Finding our voices in defense of clinics
describes the organizing that brought out a large crowd to defend a Seattle clinic--and the political arguments that were needed to make sure it happened.
SOME 80 activists in Seattle donned pink T-shirts and hats on January 13, and went out to defend the Madison Planned Parenthood clinic against a planned protest by anti-choice groups.
The action was called by Seattle Clinic Defense, which has been organizing grassroots defenses of abortion clinics around the Puget Sound area since 2011. The group was joined by members of NARAL Pro-Choice Washington, Seattle Democratic Socialists of America, the International Socialist Organization and Protectors Community, a grassroots group that mobilizes rapid responses to organizations being threatened or harassed by the right.
Since November 2016, there has been a marked upswing in interest in clinic defense. Monthly defenses routinely have dozens of pro-choice defenders present.
This month, however, the Facebook event for the action went viral, with more than 300 people saying they were "going" and over 6,000 "interested." Some local Seattle press began covering the event, and everyone was curious if hundreds of people would show up to defend our local clinic.
This did, however, pose a novel problem for Seattle Clinic Defense activists.
Our local clinic usually faces anywhere from two to eight anti-choice protesters. Last fall, Seattle Clinic Defense organized a counterprotest of nearly 100 people against the anti-choice "40 Days for Life." Any crowd larger than that, activists worried, could have potentially impeded access to the clinic--something activists have always been careful to avoid.
In response to the anticipated size, organizers made contingency plans for a march and speak-out in case the numbers were overwhelming, and we would need to move a large crowd away from a successfully defended clinic.
The morning of the action, close to 80 excited, mostly first-time clinic defenders met across the street from the clinic and were greeted by nearly a dozen police officers and police barricades lining both sides of the street. Collectively, the crowd voted to stay and defend the clinic, especially since one of the four anti-choicers present had brought amplified sound.
DURING OUR two-hour defense, participants chanted and cheered as cars driving by obliged our many "Honk for Choice" signs.
One new clinic defender shared this about her experience, distracting the anti-choice demonstrator on the megaphone:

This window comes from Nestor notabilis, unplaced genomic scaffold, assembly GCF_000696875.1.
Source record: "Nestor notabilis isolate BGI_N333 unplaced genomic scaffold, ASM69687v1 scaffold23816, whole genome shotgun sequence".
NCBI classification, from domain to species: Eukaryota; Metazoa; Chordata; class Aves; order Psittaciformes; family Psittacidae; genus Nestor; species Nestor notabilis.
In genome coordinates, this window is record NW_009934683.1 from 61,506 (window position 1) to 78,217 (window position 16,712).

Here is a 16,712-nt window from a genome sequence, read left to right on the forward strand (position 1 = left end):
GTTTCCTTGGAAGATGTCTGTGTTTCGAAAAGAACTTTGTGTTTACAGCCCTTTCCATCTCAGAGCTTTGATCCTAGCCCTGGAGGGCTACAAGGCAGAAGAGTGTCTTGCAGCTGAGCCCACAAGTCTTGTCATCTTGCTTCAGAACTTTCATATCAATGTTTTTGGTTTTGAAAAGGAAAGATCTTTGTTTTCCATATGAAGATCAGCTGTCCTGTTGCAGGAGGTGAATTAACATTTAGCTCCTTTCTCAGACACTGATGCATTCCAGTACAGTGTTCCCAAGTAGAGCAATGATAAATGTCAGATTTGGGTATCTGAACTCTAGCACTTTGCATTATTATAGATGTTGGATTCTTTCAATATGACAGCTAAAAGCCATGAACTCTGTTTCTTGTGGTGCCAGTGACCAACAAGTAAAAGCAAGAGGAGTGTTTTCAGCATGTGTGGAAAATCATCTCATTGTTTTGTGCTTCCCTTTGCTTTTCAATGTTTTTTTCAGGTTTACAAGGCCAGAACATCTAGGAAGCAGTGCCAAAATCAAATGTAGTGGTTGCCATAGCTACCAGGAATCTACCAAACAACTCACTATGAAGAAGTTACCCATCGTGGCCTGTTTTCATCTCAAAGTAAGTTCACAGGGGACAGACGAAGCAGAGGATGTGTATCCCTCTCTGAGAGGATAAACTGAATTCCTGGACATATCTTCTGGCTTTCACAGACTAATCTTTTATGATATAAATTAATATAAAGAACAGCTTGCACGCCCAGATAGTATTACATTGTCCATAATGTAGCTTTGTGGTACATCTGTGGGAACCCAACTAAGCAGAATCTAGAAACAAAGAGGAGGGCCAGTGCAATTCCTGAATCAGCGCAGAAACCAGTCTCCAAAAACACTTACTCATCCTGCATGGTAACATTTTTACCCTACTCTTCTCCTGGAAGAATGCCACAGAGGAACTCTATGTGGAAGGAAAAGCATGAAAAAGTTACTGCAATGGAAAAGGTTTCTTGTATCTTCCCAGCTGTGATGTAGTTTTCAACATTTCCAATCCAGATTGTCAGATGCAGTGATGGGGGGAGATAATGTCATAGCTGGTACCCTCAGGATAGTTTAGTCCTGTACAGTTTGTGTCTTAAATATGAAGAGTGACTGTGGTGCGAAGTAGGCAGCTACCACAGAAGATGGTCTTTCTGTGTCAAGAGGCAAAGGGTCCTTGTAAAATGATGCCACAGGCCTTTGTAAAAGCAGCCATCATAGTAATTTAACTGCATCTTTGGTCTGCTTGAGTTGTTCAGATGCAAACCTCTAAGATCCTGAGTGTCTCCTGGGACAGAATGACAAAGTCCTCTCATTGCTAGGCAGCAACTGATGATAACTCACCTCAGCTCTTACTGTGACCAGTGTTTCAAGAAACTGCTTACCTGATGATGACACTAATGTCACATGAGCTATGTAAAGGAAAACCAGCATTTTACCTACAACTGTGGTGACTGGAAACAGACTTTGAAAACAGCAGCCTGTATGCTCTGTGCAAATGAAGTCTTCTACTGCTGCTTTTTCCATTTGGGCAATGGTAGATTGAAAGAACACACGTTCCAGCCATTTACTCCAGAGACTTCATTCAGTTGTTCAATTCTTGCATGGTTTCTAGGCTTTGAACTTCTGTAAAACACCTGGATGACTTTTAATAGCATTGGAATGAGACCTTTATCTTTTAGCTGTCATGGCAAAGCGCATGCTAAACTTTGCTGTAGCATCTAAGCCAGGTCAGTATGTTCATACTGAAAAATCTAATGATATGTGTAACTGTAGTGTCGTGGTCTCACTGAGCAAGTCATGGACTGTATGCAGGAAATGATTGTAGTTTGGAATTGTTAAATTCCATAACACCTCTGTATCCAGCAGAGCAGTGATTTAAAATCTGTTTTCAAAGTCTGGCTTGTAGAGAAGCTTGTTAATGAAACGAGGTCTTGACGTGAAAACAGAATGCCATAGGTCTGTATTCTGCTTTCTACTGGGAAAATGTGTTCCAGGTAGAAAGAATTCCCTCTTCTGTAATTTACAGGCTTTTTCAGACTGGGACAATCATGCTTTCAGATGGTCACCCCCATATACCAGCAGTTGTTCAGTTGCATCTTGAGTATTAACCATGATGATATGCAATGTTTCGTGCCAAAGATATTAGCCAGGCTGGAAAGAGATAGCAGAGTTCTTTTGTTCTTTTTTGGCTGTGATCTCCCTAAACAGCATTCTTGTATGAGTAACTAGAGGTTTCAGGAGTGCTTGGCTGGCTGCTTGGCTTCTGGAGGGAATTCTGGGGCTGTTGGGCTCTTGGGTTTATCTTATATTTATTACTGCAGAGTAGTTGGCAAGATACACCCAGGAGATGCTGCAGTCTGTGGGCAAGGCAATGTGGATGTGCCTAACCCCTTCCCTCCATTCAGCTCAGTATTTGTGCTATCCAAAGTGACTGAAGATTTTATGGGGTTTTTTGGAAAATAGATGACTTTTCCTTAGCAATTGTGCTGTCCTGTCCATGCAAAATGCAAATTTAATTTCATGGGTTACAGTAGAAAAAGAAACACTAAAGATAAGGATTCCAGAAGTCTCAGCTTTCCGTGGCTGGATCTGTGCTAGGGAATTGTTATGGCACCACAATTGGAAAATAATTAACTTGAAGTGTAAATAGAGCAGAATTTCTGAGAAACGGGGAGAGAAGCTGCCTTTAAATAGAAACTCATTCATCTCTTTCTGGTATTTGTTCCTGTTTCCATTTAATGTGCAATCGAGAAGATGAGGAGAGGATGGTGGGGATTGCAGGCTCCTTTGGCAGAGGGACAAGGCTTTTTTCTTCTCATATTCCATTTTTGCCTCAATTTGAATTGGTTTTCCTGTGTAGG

This was my first clinic defense, and as I was debriefing with my husband afterwards, I found myself in tears. Not from anxiety about feeling so unprepared for impromptu conversations about my faith in Jesus; not from the frustration of feeling tongue-tied trying to reason with Christian radicals; but because I felt so supported by strangers.
In particular, strangers who, because they have no uterus and won't be judged for their participation in abortions, have far less to rally for and less of a short-term stake in the game. These gentlemen with nothing in common, except for showing up at the same time in the same place to support the same cause, stood with me as I did my best to keep some misguided sidewalk prophets off their megaphones and made me feel far less alone.
As a woman, I appreciate these individuals. As a Christian, I believe these people behaved in a more Jesus-like manner than our familiar anti-choicers. Without discussing our personal philosophies, they stood by me.
This new clinic defender's experience shows the importance of solidarity and participation in a democratically organized action. Our counterpickets not only helped protect patients and staff from harassment, but they give those participating a sense of connection and a sense of their own voice and power.
In the lead-up to the defense, when asked for comment by the Seattle weekly paper The Stranger, the political arm of Planned Parenthood repeated its vilification of clinic defense:
The safety and privacy of our patients is of the utmost importance. We ask people to respect that privacy and avoid giving voice to the opposition by holding counterprotests at our health centers. We understand an urge to protect an organization you care about and be visible, however, we don't think the need to be visible should come at the cost of patient comfort, safety, and privacy. Right now, we have a new majority in the state legislature and there are bills moving that require people to take action and speak out. For instance, the Reproductive Parity Act, the Voting Rights Act, state level Affordable Care Act protections and health care equity.
Instead of supporting grassroots organizations and activist strategies that have proven to be effective in protecting abortion access and demoralizing the right wing, Planned Parenthood officials portray our clinic defenses as unhelpful at best, and counterproductive at worst.
But Planned Parenthood's strategy of demobilizing action and instead encouraging a focus on electoral politics has not stopped the attacks on abortion rights, and continues to seem a hollow strategy for the many hundreds of new clinic defenders who have been involved in actions in the past year.
If we want to stop the attacks on abortion rights and regain some of the ground that's been lost since abortion rights were first won, the first step has to be reviving an activist movement in the streets that can defend our clinics from the right.